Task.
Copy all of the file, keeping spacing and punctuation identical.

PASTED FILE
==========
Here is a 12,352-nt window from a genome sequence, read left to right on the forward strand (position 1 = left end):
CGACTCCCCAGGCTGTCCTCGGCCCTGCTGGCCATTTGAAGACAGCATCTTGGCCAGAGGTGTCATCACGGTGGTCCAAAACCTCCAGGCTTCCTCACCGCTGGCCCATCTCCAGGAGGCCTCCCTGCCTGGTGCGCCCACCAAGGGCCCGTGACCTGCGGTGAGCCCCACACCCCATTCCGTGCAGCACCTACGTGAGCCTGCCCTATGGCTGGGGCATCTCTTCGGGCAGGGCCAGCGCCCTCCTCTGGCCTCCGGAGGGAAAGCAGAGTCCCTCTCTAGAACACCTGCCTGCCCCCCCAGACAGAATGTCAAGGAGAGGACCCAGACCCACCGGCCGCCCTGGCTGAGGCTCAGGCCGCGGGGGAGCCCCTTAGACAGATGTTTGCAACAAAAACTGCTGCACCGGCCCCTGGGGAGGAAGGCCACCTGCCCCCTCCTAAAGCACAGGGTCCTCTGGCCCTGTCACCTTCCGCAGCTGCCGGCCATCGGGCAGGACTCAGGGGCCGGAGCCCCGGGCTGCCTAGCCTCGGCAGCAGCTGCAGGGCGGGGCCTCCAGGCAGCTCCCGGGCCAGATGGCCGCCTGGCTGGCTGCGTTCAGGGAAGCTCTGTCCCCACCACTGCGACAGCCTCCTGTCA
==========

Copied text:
Here is a 12,352-nt window from a genome sequence, read left to right on the forward strand (position 1 = left end):
CGACTCCCCAGGCTGTCCTCGGCCCTGCTGGCCATTTGAAGACAGCATCTTGGCCAGAGGTGTCATCACGGTGGTCCAAAACCTCCAGGCTTCCTCACCGCTGGCCCATCTCCAGGAGGCCTCCCTGCCTGGTGCGCCCACCAAGGGCCCGTGACCTGCGGTGAGCCCCACACCCCATTCCGTGCAGCACCTACGTGAGCCTGCCCTATGGCTGGGGCATCTCTTCGGGCAGGGCCAGCGCCCTCCTCTGGCCTCCGGAGGGAAAGCAGAGTCCCTCTCTAGAACACCTGCCTGCCCCCCCAGACAGAATGTCAAGGAGAGGACCCAGACCCACCGGCCGCCCTGGCTGAGGCTCAGGCCGCGGGGGAGCCCCTTAGACAGATGTTTGCAACAAAAACTGCTGCACCGGCCCCTGGGGAGGAAGGCCACCTGCCCCCTCCTAAAGCACAGGGTCCTCTGGCCCTGTCACCTTCCGCAGCTGCCGGCCATCGGGCAGGACTCAGGGGCCGGAGCCCCGGGCTGCCTAGCCTCGGCAGCAGCTGCAGGGCGGGGCCTCCAGGCAGCTCCCGGGCCAGATGGCCGCCTGGCTGGCTGCGTTCAGGGAAGCTCTGTCCCCACCACTGCGACAGCCTCCTGTCA